Nevertheless, it is advisable that an indication of the general nature of the eventual peace terms should be given to the Germans. These terms should he incorporated, not in a Treaty of Peace, but in an Interim Agreement, to be prepared and signed by all substantial belligerents. This Agreement would be in effect a revised and enlarged Potsdam Agreement and, moreover, would have what the Potsdam Agreement lacked, the sanction of all substantial belligerents.
Australia therefore proposes that the immediate step to be taken towards a solution of the German problem is the preparation of an Interim Agreement on the lines indicated.
To sum up, Australia proposed that the meetings of the Deputies should be used for the exchange of views and discussion and in particular as a fact-finding machine. Where necessary, sub-committees should be set up to consider facts relating to specific claims. As a result of these meetings, the Council of Foreign Ministers in March should draft an Interim Agreement to be submitted immediately afterwards to a Conference of all substantial belligerents which could make amendments and take final decisions.
Such an Interim Agreement is required urgently because of the importance of Germany to the economy of Europe. Where many nations are involved, a satisfactory agreement can be reached only if the objectives and the steps to be taken to achieve them are clear and definite.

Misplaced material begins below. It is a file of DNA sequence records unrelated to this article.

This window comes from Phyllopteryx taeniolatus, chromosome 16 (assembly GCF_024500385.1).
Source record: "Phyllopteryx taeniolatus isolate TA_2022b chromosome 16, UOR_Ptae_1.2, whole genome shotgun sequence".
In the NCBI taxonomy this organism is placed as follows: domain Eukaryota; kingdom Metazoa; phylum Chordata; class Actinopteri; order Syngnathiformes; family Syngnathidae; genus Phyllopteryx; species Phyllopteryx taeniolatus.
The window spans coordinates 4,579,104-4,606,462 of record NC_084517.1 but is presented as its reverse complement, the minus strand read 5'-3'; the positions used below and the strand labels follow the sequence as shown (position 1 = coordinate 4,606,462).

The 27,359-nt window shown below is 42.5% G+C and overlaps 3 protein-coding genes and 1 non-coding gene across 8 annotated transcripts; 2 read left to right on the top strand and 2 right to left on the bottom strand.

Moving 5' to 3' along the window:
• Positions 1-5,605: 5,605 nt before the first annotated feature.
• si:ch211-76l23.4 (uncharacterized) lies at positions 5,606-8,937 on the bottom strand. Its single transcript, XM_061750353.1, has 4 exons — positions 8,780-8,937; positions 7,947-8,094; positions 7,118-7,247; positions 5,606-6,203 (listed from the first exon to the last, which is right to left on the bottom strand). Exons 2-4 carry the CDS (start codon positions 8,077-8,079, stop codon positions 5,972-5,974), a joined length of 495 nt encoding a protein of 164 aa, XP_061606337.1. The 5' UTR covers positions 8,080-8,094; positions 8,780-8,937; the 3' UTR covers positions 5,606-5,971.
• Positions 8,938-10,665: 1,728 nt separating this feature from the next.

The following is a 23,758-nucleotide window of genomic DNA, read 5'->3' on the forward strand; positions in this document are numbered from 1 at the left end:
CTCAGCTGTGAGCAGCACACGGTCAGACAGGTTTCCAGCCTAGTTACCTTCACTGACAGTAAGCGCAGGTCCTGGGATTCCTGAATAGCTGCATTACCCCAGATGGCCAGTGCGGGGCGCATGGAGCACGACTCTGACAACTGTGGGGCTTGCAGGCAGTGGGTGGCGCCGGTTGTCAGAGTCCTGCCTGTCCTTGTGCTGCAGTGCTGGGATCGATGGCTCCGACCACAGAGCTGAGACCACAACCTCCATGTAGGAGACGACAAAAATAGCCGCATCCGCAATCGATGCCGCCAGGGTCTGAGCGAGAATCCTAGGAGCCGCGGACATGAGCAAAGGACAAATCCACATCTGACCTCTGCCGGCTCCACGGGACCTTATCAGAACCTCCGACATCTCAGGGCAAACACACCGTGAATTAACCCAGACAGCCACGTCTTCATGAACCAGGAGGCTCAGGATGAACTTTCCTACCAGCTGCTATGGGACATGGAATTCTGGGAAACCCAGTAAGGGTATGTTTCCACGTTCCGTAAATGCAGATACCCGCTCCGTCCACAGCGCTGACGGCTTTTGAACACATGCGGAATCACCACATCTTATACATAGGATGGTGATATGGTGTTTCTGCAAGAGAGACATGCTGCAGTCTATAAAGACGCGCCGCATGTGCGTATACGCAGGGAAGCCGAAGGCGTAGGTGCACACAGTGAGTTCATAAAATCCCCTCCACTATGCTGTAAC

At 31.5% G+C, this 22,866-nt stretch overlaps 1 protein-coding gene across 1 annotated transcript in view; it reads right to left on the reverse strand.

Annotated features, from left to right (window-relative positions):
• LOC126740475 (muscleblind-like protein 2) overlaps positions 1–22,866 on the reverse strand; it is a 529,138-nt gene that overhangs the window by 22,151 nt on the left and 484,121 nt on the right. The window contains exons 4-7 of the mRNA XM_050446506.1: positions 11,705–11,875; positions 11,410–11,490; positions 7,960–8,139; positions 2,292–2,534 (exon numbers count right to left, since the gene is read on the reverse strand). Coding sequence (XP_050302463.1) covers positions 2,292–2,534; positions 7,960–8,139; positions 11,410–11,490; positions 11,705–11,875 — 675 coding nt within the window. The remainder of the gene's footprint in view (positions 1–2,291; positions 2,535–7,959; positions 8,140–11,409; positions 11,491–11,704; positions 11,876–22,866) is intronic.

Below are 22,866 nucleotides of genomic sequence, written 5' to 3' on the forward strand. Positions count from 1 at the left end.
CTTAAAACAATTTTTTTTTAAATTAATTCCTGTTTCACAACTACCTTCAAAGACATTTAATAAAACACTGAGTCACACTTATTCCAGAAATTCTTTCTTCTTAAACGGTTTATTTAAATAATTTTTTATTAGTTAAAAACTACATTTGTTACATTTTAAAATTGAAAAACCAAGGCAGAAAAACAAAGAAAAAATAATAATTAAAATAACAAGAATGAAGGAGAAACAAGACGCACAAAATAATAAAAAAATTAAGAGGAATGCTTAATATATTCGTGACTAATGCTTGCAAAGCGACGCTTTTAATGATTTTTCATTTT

When it eventually becomes possible to allow an independent German Government to be set up, the necessary steps can be taken to negotiate a permanent Treaty of Peace to replace the Interim Agreement.
Australian Views on Questions of Substance in the German Settlement.
The suggestions set out hereunder are the views stated by the Australian representatives in the light of the information at present at their disposal. In that sense, they should be regarded as provisional and subject to revision when the views of other interested parties have been ascertained or fuller information is available. principles OF peace- making.
At the Paris Conference the Australian Delegation outlined the fundamental principles which should govern the approach to any peace settlement -
First, the parties to the Conference should adhere to their undertakings in the Atlantic Charter and the United Nations Charter and try to ensure that the principles set out in these Charters are given the fullest possible application in the Peace Treaties.
Secondly, it should be ensured that recommendations and decisions are based on impartial and thorough examinations of all the relevant facts affecting each of the questions raised.
Thirdly, care should be taken not to impose such unjustifiable burdens and humiliations upon the peoples of exenemy States aswill prevent the growth of genuine democratic forces and foster the resurgence of Fascism.
Fourthly, the main object should be the attainment of a just and durable overall peace structure and not merely the settlement one by one of a series of particular and isolated claims by individual nations against their neighbours.